(This question: Why does the liturgy repeat itself every year? is continued)   

Wednesday, August 24, 2016

Youcat commented through CCC – Question n. 185 - Part I.



YOUCAT Question n. 185 - Part I. Why does the liturgy repeat itself every year?      


(Youcat answer - repeated) Just as we celebrate a birthday or a wedding anniversary each year, so too the liturgy celebrates over the course of the year the most important events in Christian salvation history. With one important difference, however: All time is God’s time. “Memories” of Jesus’ life and teaching are simultaneously encounters with the living God.         

A deepening through CCC     

(CCC 1194) The Church, "in the course of the year,… unfolds the whole mystery of Christ from his Incarnation and Nativity through his Ascension, to Pentecost and the expectation of the blessed hope of the coming of the Lord" (SC 102 § 2).      

Reflecting and meditating 

(Youcat comment) The Danish philosopher Søren Kierkegaard once said, “Either we are contemporaries of Jesus, or we can have nothing at all to do with it.” Following the Church year in faith makes us indeed contemporaries of Jesus. Not because we can imagine ourselves so precisely as part of his time and his life, but rather because he comes into my time and my life, if I make room for him in this way, with his healing and forgiving presence, with the explosive force of his Resurrection.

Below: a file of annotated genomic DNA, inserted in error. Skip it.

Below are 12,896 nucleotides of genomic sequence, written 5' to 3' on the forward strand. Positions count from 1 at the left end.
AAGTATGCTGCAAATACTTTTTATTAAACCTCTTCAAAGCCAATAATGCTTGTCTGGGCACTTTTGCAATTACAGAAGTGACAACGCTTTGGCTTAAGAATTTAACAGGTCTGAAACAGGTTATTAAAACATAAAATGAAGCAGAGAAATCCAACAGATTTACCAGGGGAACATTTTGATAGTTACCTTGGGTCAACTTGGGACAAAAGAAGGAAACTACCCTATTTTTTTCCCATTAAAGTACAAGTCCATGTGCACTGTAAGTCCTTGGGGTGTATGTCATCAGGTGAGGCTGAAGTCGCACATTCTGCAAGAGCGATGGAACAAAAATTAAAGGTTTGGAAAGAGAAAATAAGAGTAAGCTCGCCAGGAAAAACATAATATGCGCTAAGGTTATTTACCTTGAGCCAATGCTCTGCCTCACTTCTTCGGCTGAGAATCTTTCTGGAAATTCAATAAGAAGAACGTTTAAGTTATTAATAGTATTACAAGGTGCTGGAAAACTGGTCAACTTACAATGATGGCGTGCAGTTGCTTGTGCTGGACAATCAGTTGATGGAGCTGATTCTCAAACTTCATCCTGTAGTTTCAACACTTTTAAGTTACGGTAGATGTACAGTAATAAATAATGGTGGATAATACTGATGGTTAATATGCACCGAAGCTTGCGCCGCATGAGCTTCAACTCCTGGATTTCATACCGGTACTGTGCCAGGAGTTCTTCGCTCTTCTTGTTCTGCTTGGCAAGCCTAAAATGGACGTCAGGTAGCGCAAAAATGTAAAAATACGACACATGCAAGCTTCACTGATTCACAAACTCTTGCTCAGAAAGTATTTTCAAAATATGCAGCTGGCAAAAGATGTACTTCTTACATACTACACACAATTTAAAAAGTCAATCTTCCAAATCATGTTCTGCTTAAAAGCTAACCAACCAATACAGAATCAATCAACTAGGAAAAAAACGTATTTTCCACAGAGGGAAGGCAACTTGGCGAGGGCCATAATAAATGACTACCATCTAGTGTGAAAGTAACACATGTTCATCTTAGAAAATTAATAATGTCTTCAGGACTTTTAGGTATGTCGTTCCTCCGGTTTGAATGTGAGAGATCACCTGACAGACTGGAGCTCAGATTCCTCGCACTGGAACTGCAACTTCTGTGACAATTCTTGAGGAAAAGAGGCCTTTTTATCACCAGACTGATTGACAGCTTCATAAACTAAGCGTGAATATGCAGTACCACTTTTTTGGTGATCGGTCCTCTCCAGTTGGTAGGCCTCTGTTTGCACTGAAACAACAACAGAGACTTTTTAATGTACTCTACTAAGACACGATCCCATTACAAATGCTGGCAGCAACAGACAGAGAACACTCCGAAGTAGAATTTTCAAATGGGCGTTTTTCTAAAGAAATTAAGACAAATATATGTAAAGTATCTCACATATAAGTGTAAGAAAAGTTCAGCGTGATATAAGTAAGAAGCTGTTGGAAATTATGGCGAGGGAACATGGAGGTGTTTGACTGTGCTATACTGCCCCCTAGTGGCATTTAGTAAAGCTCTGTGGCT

(CCC Comment)

(CCC 1165) When the Church celebrates the mystery of Christ, there is a word that marks her prayer: "Today!" - a word echoing the prayer her Lord taught her and the call of the Holy Spirit (Cf. Mt 6:11; Heb 3:7- 4:11; Ps 95:7). This "today" of the living God which man is called to enter is "the hour" of Jesus' Passover, which reaches across and underlies all history: Life extends over all beings and fills them with unlimited light; the Orient of orients pervades the universe, and he who was "before the daystar" and before the heavenly bodies, immortal and vast, the great Christ, shines over all beings more brightly than the sun. Therefore a day of long, eternal light is ushered in for us who believe in him, a day which is never blotted out: the mystical Passover (St. Hippolytus, De pasch. 1-2 SCh 27, 117).         
 
(This question: Why does the liturgy repeat itself every year? is continued)